Pandit Shiv Kumar Sharma pens his musical journey
Legendary santoor exponent Pandit Shiv Kumar Sharma, believes in the purity of music while discussing his newly released book, Shiv Kumar Sharma: The Man & His Music
As he strides into the room, Pandit Shiv Kumar Sharma has already commanded everybody's attention with his imposing presence. And the fact that he has been learning music since the age of five (he turned 76 this year) adds to his aura.
"I am not like some Classical musicians who keep there ears open to their style of music and ignore the others. I love Mariah Carey's voice and the power of rhythm that Michael Jackson's music has," is all that you need Panditji to say to show how his open mind has made it possible to experiment with an instrument and make it a part of Indian Classical music.
During his initial years, Panditji faced hurdles especially from traditional Indian Classical music practitioners who refused to accept a Folk instrument from Kashmir as a Classical instrument. This, however, changed through the years and Panditji went on to win awards such as Sangeet Natak Akademi Award and Padma Vibhushan. This journey of the artist has been chronicled in his latest book, Shiv Kumar Sharma: The Man & His Music that has been edited by Ina Puri.
Recording of the song Barse, from the film Silsila with Yash Chopra, Amitabh Bachchan and Pt Hariprasad Chaurasia. He has composed music and worked as an instrumentalist for various films. PICS COURTESY/NIYOGI BOOKS
The book includes several important facets of Panditji's life with photographs for company, which he excitedly takes us through by flipping through the pages. “This is a photograph of my first performance outside Kashmir, on February 19, 1955 in Mumbai's Cowasji Jehangir Hall. You can see an artist sketching my performance, and the artiste on tabla is Pandit Shankar Ghosh (percussionist and tabla player Bikram Ghosh's father),” he informs. When he arrived in Mumbai, he stayed at a hotel named after his home state, Kashmir, opposite Metro cinema in order to save money on accommodation. But this was just the beginning. Later, he performed in several countries across the world with artistes such as George Harrison. He loves travelling for concerts the most, adding with a smile, “And, artistes get paid for it.”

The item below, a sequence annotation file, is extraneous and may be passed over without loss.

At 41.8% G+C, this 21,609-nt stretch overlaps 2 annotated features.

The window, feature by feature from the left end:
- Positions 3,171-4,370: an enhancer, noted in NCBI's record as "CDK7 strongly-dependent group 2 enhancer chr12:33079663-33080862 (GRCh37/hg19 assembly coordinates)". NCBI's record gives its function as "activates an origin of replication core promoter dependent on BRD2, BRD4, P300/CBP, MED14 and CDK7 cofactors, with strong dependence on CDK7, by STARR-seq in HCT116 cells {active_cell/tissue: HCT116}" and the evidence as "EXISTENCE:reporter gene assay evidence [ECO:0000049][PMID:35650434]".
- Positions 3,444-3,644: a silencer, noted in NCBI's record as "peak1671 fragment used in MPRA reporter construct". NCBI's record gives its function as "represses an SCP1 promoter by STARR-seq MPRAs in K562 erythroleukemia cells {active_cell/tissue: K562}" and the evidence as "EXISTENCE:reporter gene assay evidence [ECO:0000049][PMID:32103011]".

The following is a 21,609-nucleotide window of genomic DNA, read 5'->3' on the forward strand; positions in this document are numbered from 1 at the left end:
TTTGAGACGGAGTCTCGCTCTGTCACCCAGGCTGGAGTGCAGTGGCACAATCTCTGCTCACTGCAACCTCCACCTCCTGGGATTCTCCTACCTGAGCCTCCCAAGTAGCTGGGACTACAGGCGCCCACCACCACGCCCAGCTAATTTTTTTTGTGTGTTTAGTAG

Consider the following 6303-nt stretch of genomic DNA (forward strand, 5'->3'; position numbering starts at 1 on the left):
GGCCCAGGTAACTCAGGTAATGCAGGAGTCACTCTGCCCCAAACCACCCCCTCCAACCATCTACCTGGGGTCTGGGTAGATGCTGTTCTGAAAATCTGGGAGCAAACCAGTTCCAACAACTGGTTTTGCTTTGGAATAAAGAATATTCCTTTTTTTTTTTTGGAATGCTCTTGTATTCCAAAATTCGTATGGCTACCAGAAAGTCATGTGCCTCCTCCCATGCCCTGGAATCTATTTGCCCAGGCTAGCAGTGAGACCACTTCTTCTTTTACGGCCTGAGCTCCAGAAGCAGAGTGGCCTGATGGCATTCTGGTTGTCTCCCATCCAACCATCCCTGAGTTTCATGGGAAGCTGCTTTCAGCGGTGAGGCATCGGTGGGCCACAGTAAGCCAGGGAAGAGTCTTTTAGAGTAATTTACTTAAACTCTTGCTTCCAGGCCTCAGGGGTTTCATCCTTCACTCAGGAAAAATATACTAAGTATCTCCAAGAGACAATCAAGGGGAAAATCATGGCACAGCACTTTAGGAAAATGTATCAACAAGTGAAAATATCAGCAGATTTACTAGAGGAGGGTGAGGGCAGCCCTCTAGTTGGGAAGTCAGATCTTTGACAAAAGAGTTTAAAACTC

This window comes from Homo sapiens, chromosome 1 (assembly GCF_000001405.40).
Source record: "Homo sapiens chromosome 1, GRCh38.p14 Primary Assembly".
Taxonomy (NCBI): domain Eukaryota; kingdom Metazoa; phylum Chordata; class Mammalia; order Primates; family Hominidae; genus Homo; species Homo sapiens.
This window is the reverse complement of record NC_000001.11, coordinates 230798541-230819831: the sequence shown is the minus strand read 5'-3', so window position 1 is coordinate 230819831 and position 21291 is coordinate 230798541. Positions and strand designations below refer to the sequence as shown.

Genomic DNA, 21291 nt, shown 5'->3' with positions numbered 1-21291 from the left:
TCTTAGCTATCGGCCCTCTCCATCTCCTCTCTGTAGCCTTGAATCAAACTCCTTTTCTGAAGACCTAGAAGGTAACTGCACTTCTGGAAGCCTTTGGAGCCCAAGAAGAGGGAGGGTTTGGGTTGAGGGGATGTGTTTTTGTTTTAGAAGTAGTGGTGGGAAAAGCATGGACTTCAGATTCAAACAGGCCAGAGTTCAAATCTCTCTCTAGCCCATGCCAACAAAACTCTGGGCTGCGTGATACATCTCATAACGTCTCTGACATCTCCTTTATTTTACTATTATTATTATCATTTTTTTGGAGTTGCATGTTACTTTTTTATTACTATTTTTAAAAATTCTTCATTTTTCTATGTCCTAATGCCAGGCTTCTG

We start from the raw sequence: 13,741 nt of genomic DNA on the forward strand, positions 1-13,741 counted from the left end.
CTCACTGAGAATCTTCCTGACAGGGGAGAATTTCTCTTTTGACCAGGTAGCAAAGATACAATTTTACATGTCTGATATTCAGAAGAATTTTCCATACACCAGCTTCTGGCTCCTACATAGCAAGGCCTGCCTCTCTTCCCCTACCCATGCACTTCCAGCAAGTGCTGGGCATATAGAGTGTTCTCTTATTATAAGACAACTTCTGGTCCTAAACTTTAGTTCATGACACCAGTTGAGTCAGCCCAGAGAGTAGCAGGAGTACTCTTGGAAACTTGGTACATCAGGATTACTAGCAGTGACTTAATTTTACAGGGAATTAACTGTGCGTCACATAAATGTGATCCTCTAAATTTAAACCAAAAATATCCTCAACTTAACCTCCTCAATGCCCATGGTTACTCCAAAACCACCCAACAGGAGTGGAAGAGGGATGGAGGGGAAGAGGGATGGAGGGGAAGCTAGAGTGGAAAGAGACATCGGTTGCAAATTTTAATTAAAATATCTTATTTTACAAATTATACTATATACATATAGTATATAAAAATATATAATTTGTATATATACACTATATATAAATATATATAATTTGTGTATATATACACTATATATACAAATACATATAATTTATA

At his first public concert outside Kashmir, in Mumbai in 1955
One of his most memorable tours was performing at 40 concerts across USA, and Canada in 1974 with musicians including Harrison, Pandit Hariprasad Chaurasia, Pandit Ravi Shankar, Billy Preston and Tom Scott. “We would all travel together, rehearse together and the best part was, everyone loved Indian food. So, before we reached the venue, our Indian chef would already be there with his truck to cook for us. Travelling is a way of learning: wherever you go, whoever you meet, you learn from it, everyday,” he reminds.
Moving with the times
One of Panditji's latest long recordings was of different ragas done specially for iTunes downloads. He uses an iPhone but admits that he isn't very good with technology. However, he's clear that the younger audience for Indian Classical music has definitely increased. “While reality shows are giving youngsters hope to get popular overnight, and the question of who will take over the mantle of Indian Classical greats remains, I feel you can't create maestros by dozens. It takes time,” he explains.
“Earlier the number of people who would attend concerts and be aware of the technicality of music was less. Today, even though people don't understand Classical music, the audience has increased. It isn't a bad thing. I love food and trying different cuisines but I don't know how to cook. The same thing applies to music. It is the appreciation and the love of the audience that matters, not just knowing the jargon.”
The book will be released on September 27 at the UGAM Music Festival at Nehru Centre, which will also see a performance